In Somerset East there is a museum dedicated to the work of South African artist Walter Battiss. The collection was donated by Battiss from his private collection toward the end of his career, and is housed in a beautiful building that used to be his father’s hotel. Being only a two hour drive from Grahamstown, I’ve been longing to go there for years. On Sunday, my parents and I made an adventure of it.
On arrival at the museum, we were shown a video that was shot with Battiss at the age of 76, or 106 … or 6, depending on his mood. In the end, for Battiss, it’s all the same thing, as we’re all the same age in cosmic time. I like that. Walter, with wise words and a warm disposition, invites you into his home, into his world, onto his island, Fook Island, before strolling around the museum to view the collection of his work. “Come and have a cup of tea with me,” he says, as he pours two cups of tea.
Despite being the largest collection of Battiss’ work in Africa, it is only a tiny portion of the prolific artist’s diverse repertoire. Nonetheless, there’s something special and homely about it. As if it’s just how Walter would have wanted it. Small and true.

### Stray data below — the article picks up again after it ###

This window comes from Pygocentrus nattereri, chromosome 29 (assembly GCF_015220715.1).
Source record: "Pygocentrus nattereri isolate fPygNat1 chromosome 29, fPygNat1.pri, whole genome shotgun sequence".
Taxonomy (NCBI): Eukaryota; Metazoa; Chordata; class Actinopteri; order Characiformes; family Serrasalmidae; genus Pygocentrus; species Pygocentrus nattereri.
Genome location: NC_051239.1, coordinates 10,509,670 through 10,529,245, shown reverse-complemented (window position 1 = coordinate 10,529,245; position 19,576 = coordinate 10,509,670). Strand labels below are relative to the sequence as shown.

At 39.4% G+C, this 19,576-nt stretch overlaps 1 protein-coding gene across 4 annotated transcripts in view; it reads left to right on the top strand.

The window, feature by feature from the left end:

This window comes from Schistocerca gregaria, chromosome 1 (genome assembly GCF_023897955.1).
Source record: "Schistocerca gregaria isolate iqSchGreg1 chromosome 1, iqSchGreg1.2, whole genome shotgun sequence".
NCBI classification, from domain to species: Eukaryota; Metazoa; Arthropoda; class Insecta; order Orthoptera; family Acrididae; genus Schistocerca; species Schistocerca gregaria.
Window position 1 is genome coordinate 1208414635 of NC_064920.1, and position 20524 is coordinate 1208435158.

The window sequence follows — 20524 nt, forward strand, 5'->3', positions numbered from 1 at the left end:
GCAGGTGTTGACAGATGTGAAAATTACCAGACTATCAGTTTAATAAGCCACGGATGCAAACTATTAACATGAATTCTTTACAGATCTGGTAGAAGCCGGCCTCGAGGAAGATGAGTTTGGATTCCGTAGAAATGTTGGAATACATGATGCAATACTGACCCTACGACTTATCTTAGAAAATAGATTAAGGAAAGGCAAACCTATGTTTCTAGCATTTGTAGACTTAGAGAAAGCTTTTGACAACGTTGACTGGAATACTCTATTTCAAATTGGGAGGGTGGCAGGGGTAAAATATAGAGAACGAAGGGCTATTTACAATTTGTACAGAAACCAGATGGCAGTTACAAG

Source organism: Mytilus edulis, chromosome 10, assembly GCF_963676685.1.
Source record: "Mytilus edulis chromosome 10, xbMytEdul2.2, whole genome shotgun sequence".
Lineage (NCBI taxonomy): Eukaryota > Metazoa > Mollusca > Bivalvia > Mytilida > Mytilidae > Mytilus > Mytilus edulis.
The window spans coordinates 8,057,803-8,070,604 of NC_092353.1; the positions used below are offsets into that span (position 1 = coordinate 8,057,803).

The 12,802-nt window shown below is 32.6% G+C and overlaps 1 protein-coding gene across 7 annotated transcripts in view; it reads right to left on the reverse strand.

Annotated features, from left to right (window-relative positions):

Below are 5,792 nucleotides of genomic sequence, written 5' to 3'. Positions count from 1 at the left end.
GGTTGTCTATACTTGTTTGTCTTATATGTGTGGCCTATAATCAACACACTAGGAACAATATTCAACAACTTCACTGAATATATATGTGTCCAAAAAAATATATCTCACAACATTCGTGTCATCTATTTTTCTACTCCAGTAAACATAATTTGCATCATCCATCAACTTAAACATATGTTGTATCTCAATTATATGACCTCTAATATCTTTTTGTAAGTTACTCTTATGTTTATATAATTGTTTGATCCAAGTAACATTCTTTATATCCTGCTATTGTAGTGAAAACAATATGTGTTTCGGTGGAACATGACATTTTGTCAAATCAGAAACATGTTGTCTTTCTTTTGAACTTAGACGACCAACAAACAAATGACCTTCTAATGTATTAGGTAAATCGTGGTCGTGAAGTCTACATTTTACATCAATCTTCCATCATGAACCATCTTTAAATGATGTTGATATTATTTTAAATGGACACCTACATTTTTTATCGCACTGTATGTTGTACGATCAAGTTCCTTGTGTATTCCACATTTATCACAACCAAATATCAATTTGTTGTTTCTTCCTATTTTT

Fook Island is a “fake” island, that Walter invented himself. Like me, he was sick of conceptual art that wasn’t anything to look at. So he created a fake island as a form of commentary and decided to make it a real thing. “It is something that does not exist. I thought that I would take an island – the island that is inside all of us. I would turn this island into a real thing … I would give it a name”. He didn’t only give it a name, however, he gave it a currency, and postage stamps, a language with a unique alphabet, even a passport for official citizens. And Battiss himself was King Ferd the Third of Fook, his Fookian flag proudly hoisted in his garden when he, Rex Insular Fookis, was in residence.
“You will seek in vain on maps for the location of the island, for it eludes conventional cartography. It is not a place you arrive at, you are either there or not there.”
Strangely enough, I think there’s a reason I didn’t get to see the museum sooner. I loved Walter Battiss and his kooky Fook Island philosophy when I first encountered him at school, but I’m not sure his take on life and art resonated as much with me then as it does now. As I embark on my own journey to abandon the normative constructs I have gathered through my life thus far, the simplicity and relaxation with which Walter lived his own life is an inspiration. “Better to be a great big spectacular failure than a small success.”